I approach buying tools with passion and savvy – much the way I shoe shop. My mantra guiding me through the tool corral is you get what you pay for. Your initial thought may be, “Hey, I only need this tool (shoe) for one project (party), so why spend a lot?”
The truth is, projects always come up (as do social functions) and a high quality tool (shoe) will go the distance (dance floor). Cheap tools just don’t perform well – plastic cracks, heads strip, (heels break off!), and what should be a functional-fix turns into a frustrating fiasco (blisters).
You may not need to buy the most expensive tool on the shelf, but research brands, look for tool warranties, and look at what pros load in their toolbelts.
Start stocking with these five must-have
16oz. hammer: This is the perfect all purpose hammer.It’s light enough, so it won’t strain your wrist, yet heavy enough so you’re not undergunned.
25ft.long/1in.wide tape measure: I love this tape measure because it’s fat, an inch wide. This width allows you to easily read the numbers and it won’t bend when pulling it out past a few feet.
Tongue & groove pliers: These pliers are adjustable, easy to control, and will fit around various size fittings and nuts.
Retractable utility knife (with blade storage in handle): You’ll use this knife to cut everything from carpet to drywall. It’s also easy to replace the blade and the blade storage-handle is super convenient.
Ratcheting screw driver with multiple bits: The multiple bits change out easily whether you need a Phillips, slotted, or square drive.The ratcheting action allows you to keep steady pressure while simply twisting the handle in place.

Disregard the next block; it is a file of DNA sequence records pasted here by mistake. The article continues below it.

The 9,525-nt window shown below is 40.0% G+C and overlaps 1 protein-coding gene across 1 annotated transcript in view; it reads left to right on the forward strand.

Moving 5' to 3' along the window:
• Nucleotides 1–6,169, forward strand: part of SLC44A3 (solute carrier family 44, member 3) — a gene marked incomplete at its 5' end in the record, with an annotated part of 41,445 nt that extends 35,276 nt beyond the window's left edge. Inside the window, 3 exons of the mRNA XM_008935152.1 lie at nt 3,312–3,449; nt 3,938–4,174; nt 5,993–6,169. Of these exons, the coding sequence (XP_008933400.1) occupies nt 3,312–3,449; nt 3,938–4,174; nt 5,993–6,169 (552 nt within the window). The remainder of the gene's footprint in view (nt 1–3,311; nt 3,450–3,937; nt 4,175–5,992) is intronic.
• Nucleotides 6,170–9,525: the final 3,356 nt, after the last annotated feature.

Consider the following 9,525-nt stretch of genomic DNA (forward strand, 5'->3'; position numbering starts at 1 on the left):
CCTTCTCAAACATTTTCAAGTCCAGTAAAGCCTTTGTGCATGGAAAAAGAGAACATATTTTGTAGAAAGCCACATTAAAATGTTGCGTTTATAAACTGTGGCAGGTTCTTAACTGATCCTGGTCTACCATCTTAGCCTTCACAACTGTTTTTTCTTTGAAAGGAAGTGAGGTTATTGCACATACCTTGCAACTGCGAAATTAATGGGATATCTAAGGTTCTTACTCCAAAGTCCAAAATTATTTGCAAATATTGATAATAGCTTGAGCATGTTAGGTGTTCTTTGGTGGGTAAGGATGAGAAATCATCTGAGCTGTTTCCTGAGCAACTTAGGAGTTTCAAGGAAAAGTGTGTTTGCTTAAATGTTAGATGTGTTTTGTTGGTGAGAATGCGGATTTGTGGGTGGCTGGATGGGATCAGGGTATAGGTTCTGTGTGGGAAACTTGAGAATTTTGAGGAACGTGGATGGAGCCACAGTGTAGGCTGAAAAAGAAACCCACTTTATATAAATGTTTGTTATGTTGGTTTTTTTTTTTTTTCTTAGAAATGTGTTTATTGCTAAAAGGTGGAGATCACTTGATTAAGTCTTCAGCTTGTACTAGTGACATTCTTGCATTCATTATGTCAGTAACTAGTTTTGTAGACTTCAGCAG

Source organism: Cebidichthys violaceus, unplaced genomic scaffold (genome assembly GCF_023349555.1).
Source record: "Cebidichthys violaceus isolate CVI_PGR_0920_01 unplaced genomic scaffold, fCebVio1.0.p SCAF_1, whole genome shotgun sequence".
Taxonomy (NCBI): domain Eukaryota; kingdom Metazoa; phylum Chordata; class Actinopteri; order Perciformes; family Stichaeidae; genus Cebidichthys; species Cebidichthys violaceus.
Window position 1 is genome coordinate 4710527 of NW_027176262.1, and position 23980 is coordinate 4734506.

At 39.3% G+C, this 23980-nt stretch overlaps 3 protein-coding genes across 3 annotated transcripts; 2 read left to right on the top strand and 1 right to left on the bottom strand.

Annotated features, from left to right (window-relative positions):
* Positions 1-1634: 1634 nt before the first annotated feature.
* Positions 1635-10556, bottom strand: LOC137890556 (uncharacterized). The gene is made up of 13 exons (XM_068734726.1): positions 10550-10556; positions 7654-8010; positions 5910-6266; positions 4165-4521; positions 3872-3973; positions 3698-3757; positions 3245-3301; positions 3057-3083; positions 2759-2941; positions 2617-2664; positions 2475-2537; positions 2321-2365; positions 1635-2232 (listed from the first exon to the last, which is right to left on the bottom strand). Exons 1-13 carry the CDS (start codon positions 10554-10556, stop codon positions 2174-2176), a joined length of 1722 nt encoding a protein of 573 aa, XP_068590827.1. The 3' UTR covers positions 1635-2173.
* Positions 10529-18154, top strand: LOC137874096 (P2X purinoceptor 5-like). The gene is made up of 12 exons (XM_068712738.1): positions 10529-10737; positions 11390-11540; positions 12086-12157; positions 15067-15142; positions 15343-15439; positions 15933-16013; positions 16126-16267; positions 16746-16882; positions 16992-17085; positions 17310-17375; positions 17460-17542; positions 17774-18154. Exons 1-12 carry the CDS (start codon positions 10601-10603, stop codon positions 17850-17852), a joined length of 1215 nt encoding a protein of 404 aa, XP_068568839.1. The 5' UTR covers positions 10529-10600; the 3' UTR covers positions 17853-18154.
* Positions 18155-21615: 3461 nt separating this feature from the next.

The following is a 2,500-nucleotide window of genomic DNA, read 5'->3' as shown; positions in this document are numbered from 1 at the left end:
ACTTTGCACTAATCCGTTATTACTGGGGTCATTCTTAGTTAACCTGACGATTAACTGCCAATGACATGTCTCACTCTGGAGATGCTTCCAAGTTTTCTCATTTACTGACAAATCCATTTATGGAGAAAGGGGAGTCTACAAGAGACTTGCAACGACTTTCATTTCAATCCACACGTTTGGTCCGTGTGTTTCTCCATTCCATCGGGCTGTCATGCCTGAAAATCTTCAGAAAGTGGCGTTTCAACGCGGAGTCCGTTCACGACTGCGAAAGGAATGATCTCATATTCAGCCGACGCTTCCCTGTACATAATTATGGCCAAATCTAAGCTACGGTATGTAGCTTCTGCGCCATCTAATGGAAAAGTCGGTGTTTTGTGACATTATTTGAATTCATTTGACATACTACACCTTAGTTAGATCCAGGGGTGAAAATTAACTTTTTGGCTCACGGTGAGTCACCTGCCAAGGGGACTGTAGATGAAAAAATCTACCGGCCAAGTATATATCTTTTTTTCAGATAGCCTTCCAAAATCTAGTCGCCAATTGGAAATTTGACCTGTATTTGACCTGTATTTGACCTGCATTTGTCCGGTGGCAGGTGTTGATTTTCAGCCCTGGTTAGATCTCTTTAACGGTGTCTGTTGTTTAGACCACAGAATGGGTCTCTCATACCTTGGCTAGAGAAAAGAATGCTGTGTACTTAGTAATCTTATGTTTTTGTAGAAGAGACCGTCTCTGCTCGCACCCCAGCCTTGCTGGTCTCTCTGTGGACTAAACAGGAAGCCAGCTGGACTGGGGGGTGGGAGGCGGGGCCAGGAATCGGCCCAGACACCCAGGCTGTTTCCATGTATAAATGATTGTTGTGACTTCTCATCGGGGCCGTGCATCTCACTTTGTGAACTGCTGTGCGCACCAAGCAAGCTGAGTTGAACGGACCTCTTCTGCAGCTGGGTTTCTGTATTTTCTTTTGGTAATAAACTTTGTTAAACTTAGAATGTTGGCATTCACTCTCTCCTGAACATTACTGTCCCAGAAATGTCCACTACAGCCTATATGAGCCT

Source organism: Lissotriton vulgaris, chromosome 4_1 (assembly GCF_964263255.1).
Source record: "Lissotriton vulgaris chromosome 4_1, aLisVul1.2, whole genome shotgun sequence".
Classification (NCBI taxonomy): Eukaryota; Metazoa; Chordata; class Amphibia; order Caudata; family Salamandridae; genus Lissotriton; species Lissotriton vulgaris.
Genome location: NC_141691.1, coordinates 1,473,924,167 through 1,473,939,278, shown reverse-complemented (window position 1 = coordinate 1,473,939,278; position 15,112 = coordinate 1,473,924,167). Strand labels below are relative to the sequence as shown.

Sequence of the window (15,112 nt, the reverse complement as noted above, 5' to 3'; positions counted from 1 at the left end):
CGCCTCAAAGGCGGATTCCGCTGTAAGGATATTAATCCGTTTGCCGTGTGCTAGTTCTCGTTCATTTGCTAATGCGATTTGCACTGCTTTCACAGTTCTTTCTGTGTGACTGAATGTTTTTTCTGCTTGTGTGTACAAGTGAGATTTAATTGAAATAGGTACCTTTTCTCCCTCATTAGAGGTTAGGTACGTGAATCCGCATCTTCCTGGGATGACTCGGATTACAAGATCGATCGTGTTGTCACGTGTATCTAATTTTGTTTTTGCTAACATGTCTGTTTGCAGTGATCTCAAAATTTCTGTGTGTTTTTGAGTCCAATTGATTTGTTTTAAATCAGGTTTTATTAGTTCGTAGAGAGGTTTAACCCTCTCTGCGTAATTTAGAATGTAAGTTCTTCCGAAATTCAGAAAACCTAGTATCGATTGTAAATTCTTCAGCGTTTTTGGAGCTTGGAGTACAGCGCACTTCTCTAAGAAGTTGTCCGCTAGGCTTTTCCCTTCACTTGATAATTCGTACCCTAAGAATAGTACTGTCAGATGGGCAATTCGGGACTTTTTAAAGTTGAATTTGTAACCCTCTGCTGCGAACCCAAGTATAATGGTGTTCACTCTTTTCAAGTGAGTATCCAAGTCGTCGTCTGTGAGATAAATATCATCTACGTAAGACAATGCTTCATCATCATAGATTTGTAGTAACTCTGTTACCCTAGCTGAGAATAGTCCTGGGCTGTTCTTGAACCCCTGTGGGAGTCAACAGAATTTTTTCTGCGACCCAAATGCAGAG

As you become more proficient with these tools, your confidence level will build, enabling you to take on more complicated projects. Your tool collection should grow gradually with your skill level.
Must-havesafety tools & accessories:
Safety goggles: These glasses should fit properly on your face so they don’t slide off when you lean over and should comply with OSHA regulations.
Mask: Mask type should be project specific.For a light project a dusk mask will suffice. Using a harsh chemical, for instance, may warrant a respirator. Check safety recommendations on your product label.
Work gloves: Glove type should be task related. For example, a waterproof glove should be worn if using a wet, caustic product (always check safety recommendations).Also, a snug fit is crucial, especially if you’re using a power tool with a spinning blade – loose gloves are notorious for getting caught in moving parts.
Ear protection: Any time you’re working and you have to yell over the noise from your project in order to be heard, you need ear protection.Be it plugs or muffs, ear safety is a must to prevent hearing loss.
Electricity testers: Flipping a breaker isn’t enough, a neon tester or plug-in circuit analyzer will assure that there is no electricity flowing so you can work safely.
It’s always good to have these miscellaneous items stocked in your box too:
assorted nails, screws, and anchors
masking, duct, and electric tape
permanent marker and carpenter pencil
Truth be told, as much as I love to open my closet doors and see a brand-new designer shoebox, it’s the well stockedtoolbox in my closet that gets me up on my feet and ready to tackle projects skillfully and safely for decades. Not even Prada can do that.
Got A DIY Question? Ask-The-Expert!
If you have a DIY home repair, maintenance or improvement question for Norma, now is your chance to ask-the-expert and have her answer. Your burning question may just be the “star” of an upcoming Fix-It Friday column.
Fix-It Friday is an exclusive Women You Should Know® editorial series authored by seasoned veteran of home improvement, Norma Vally, the former host of Discovery Home Channel’s series “Toolbelt Diva” and a show on Sirius Satellite Radio by the same name. The weekly column is designed to inspire women – weekend warriors, aspiring handywomen, and even seasoned DIYers – to take on home repairs and maintenance projects with confidence and gusto.